Cherry blossoms, hanami, sakura. Doesn’t matter which you know it by. We’ve nailed the top spots for you to enjoy an afternoon picnic or stroll under the blanket of pale pink petals
Perhaps one of Japan’s most famous sights, cherry blossoms start blooming in as early as January in Okinawa as Japan’s southern region warms up. The awakening of the sakura flowers then follows the caress of spring’s warmth northwards, leaving a trail of pastel pink in its wake. By April, the whole country is painted a rosy hue.
So exalted is cherry blossom season in Japan that the word hanami, which literally means flower viewing, is exclusively used to refer to only the admiration of one type of flower – the sakura. We round up the five best spots to participate in hanami this year.
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Goryokaku Fort Park, Hokkaido
Once a regional office for the central government, Goryokaku was a defensive structure built in 1864 to protect the northern part of Japan. When viewed from the top, the citadel and its surrounding moat pieces together to form the shape of a star – a western style that is rather unusual in Japan. The site was transformed into a public park in 1914 and has become a popular hanami spot peppered with more than 1,600 cherry trees. Visitors may row a boat in the moat, visit at night to see illuminated blossoms, or experience a hanami involving jingisukan lamb barbeque.
Hirosaki Castle Park, Aomori
In residence at Hirosaki Castle Park are over 2,500 cherry trees, believed to have been seeded 300 years ago. The cherry trees here are pruned the best way locals know how – in the same method as apple trees, given that apples are a specialty of the Aomori prefecture. The result is cherry blossoms with five to seven buds instead of the typical three to four, so the trees appear thicker with blooms and branches hang lower from the weight. The scene at Gejobashi Bridge in front of Hirosaki Castle is always particularly dreamy, with Hirosaki Castle peeking through the pink blossoms, and the bright red of the bridge adding a nice contrast.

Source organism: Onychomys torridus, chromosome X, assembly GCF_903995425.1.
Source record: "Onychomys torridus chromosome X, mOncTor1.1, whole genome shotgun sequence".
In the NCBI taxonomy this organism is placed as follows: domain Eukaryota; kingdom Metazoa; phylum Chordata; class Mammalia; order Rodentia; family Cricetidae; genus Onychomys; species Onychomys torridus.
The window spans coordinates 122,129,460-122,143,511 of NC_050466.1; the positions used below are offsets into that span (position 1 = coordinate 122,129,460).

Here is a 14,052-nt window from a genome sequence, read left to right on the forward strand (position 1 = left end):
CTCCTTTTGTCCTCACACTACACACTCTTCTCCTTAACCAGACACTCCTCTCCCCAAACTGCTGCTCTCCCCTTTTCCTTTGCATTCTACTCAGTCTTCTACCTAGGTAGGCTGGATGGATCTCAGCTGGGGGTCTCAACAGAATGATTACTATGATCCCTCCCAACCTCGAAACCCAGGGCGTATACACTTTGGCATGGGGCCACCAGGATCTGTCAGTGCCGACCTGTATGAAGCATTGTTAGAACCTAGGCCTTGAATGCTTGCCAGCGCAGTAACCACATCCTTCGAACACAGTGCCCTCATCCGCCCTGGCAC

Kakunodate Samurai Village, Akita
The cherry trees at Kakunodate are a result of competitive samurai families trying to outdo one another as the household with the best blooms. Most trees were painstakingly imported from distant Kyoto. It is estimated about a million visitors turn up at Kakunodate during cherry blossom season each year to admire these trees. For those who prefer to view the blossoms in a less urban setting, Hinokinai River, which runs through the district, provides the perfect setting for a hanami picnic with its tree-lined banks.
Mount Yoshino, Nara
It is believed that cherry trees were first planted on the slopes of Mount Yoshino more than 1,000 years ago. Today, the mountain comes alive with about 30,000 blooming cherry trees every spring and is highly ranked as Japan’s most popular cherry blossom viewing spot. The slopes are divided into four regions – Shimo Senbon (lowest region at the mountain’s base), Naka Senbon, Kami Senbon and Oku Senbon (the summit), and the trees in each successive height region bloom a couple of days later than those in the preceding region. Naka Senbon is where most of the accommodations, temples, and shops are. Also located here is Naka Senbon park, the perfect spot for a hanami picnic under the trees, just like a scene right out of a postcard.
Ueno Park, Tokyo
Built upon the ruins of Kaneiji Temple, which was destroyed in the Boshin Civil War in 1868, Ueno Park was opened to the public in 1873 and is now famous for the many museums found on its grounds as well as Ueno Zoo, Japan’s first zoological garden. Prime hanami spots include along the park’s main walkway, which is lined with more than 1,000 cherry trees, as well as around Shinobazu pond. Be sure to turn up early as Ueno Park is known as one of Japan’s most crowded and noisiest hanami locations and all the best spots get taken up fast.